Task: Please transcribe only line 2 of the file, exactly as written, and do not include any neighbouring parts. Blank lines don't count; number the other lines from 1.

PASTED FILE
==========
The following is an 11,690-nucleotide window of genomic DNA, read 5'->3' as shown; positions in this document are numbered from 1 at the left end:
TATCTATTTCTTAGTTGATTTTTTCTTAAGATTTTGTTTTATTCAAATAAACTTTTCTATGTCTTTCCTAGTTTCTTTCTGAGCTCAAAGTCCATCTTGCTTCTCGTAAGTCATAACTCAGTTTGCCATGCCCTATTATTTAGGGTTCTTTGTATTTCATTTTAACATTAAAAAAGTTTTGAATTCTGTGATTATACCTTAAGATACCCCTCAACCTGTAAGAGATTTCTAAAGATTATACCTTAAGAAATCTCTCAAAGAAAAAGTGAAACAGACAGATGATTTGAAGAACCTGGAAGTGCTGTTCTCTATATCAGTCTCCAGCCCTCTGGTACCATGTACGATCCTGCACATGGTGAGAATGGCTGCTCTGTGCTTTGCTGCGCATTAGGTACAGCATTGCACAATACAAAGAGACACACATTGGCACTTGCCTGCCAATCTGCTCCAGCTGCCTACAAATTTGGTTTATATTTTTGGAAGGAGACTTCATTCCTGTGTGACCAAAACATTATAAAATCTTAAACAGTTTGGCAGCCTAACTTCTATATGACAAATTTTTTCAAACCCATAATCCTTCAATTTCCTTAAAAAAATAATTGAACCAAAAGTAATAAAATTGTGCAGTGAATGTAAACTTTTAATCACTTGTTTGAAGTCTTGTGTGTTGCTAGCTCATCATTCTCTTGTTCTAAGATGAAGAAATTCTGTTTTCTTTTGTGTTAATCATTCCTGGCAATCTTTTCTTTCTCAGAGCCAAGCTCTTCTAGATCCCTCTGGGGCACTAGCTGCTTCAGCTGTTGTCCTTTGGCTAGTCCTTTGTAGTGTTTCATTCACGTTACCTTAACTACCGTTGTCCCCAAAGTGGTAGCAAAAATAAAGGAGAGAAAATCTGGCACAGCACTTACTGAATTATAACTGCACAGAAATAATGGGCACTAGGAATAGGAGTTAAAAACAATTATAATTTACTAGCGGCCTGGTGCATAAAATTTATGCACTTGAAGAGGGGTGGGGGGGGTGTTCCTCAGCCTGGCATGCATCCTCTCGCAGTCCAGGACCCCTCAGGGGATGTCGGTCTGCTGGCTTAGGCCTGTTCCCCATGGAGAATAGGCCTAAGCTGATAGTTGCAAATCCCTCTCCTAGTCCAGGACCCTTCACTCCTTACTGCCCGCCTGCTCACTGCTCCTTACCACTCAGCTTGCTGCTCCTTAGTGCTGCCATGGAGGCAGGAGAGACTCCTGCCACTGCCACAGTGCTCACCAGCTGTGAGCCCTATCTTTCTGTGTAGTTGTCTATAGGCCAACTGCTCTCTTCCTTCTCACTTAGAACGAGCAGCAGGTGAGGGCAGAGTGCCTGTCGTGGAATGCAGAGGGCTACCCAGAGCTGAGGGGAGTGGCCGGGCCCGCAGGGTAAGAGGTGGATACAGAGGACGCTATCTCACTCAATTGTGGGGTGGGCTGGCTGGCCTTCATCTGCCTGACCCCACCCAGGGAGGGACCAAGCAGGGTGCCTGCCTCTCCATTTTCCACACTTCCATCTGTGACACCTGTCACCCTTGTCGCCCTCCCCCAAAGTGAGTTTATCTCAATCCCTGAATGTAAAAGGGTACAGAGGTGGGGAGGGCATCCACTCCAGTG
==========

TATCTATTTCTTAGTTGATTTTTTCTTAAGATTTTGTTTTATTCAAATAAACTTTTCTATGTCTTTCCTAGTTTCTTTCTGAGCTCAAAGTCCATCTTGCTTCTCGTAAGTCATAACTCAGTTTGCCATGCCCTATTATTTAGGGTTCTTTGTATTTCATTTTAACATTAAAAAAGTTTTGAATTCTGTGATTATACCTTAAGATACCCCTCAACCTGTAAGAGATTTCTAAAGATTATACCTTAAGAAATCTCTCAAAGAAAAAGTGAAACAGACAGATGATTTGAAGAACCTGGAAGTGCTGTTCTCTATATCAGTCTCCAGCCCTCTGGTACCATGTACGATCCTGCACATGGTGAGAATGGCTGCTCTGTGCTTTGCTGCGCATTAGGTACAGCATTGCACAATACAAAGAGACACACATTGGCACTTGCCTGCCAATCTGCTCCAGCTGCCTACAAATTTGGTTTATATTTTTGGAAGGAGACTTCATTCCTGTGTGACCAAAACATTATAAAATCTTAAACAGTTTGGCAGCCTAACTTCTATATGACAAATTTTTTCAAACCCATAATCCTTCAATTTCCTTAAAAAAATAATTGAACCAAAAGTAATAAAATTGTGCAGTGAATGTAAACTTTTAATCACTTGTTTGAAGTCTTGTGTGTTGCTAGCTCATCATTCTCTTGTTCTAAGATGAAGAAATTCTGTTTTCTTTTGTGTTAATCATTCCTGGCAATCTTTTCTTTCTCAGAGCCAAGCTCTTCTAGATCCCTCTGGGGCACTAGCTGCTTCAGCTGTTGTCCTTTGGCTAGTCCTTTGTAGTGTTTCATTCACGTTACCTTAACTACCGTTGTCCCCAAAGTGGTAGCAAAAATAAAGGAGAGAAAATCTGGCACAGCACTTACTGAATTATAACTGCACAGAAATAATGGGCACTAGGAATAGGAGTTAAAAACAATTATAATTTACTAGCGGCCTGGTGCATAAAATTTATGCACTTGAAGAGGGGTGGGGGGGGTGTTCCTCAGCCTGGCATGCATCCTCTCGCAGTCCAGGACCCCTCAGGGGATGTCGGTCTGCTGGCTTAGGCCTGTTCCCCATGGAGAATAGGCCTAAGCTGATAGTTGCAAATCCCTCTCCTAGTCCAGGACCCTTCACTCCTTACTGCCCGCCTGCTCACTGCTCCTTACCACTCAGCTTGCTGCTCCTTAGTGCTGCCATGGAGGCAGGAGAGACTCCTGCCACTGCCACAGTGCTCACCAGCTGTGAGCCCTATCTTTCTGTGTAGTTGTCTATAGGCCAACTGCTCTCTTCCTTCTCACTTAGAACGAGCAGCAGGTGAGGGCAGAGTGCCTGTCGTGGAATGCAGAGGGCTACCCAGAGCTGAGGGGAGTGGCCGGGCCCGCAGGGTAAGAGGTGGATACAGAGGACGCTATCTCACTCAATTGTGGGGTGGGCTGGCTGGCCTTCATCTGCCTGACCCCACCCAGGGAGGGACCAAGCAGGGTGCCTGCCTCTCCATTTTCCACACTTCCATCTGTGACACCTGTCACCCTTGTCGCCCTCCCCCAAAGTGAGTTTATCTCAATCCCTGAATGTAAAAGGGTACAGAGGTGGGGAGGGCATCCACTCCAGTG